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How to Welcome a New Foster Child into Your Home

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Welcoming a foster child into your home is a life-changing event for everyone involved. While the combination of excitement and anticipation may feel a little like Christmas for the caring family, it can be very stressful for the child.

Remember, many foster children have complex histories and arrive at their most vulnerable. Walking into an unfamiliar environment is scary for anyone, let alone a child, and the conveyor belt of new faces often feels overwhelming.

Although the transition takes time, there are a few things you can do to welcome a new foster child and help them feel at home on their first day. Before exploring the suggestions, let’s briefly take a look at the needs of children in care.

Understanding the needs of foster children

Understanding the needs of foster children and why they enter care is the first step towards a warm welcome. It helps you see things from their perspective, and you’ll have more empathy if they seem distant or distressed.

Some of the reasons children enter the system include neglect, abuse and unsafe living environments. As a result, they may struggle to build trusting relationships and have a distorted perception of how families behave.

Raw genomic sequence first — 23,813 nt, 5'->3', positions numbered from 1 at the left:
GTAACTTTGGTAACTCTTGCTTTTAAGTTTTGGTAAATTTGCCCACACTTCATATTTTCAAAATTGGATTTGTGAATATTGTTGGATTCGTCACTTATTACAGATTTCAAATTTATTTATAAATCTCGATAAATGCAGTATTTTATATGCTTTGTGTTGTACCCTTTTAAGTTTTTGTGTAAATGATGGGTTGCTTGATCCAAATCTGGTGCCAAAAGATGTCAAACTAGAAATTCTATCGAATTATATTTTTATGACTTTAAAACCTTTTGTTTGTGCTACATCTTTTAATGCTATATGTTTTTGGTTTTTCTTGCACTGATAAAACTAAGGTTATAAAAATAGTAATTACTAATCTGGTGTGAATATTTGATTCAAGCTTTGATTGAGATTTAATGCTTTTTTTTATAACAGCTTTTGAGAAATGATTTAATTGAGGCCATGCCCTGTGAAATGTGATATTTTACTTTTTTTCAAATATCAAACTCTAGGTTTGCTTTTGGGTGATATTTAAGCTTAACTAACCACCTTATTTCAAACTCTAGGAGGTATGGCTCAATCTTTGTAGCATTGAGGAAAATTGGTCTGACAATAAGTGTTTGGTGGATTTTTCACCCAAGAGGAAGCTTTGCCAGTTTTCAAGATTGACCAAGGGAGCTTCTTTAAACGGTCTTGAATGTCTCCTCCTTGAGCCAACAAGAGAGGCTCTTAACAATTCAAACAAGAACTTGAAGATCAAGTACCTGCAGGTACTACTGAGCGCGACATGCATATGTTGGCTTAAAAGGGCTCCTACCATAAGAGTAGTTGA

To remedy this, you should prioritise transparency, familiarity and structure from the offset. Don’t force your foster child to share before they’re ready, and let them know you’re always available for emotional support. When they arrive, greet them with their favourite toys, books and films. Lastly, introduce essential house rules gradually – it encourages children to integrate with the family while providing security.

Five ways to welcome a new foster child on their first day

Now you’ve done the preparatory work, it’s time to look at five simple things you can do to welcome a new foster child into your home and make them feel as comfortable as possible. At a glance, they include:

  • Create a welcome book

  • Give a house tour

  • Keep creature comforts

  • Ask questions (but don’t be overwhelming)

  • Establish boundaries

We’ve been quite serious until now (and rightly so), but, above all else, the first meeting should be a happy occasion. It’s okay to smile and laugh – after all, you’re changing a child’s life for the better.

1.    Create a welcome book

Creating a welcome book to give to your foster child on arrival is an easy way to build familiarity. Plus, it’s only fair – you already know so much about them, they’re entitled to the same.

When making the book, include plenty of personalised elements like their favourite colour, animals and hobbies to make it engaging to read. There should be photos of every family member alongside names and a friendly profile to kickstart relationships. Then, you might jot down practicalities such as house rules, local hangouts and school information.

By doing this, your foster child has a point of reference (it’s easy to forget details in the whirlwind of entering a new home), and it also helps birth children feel more connected with the process.

2.    Give them a house tour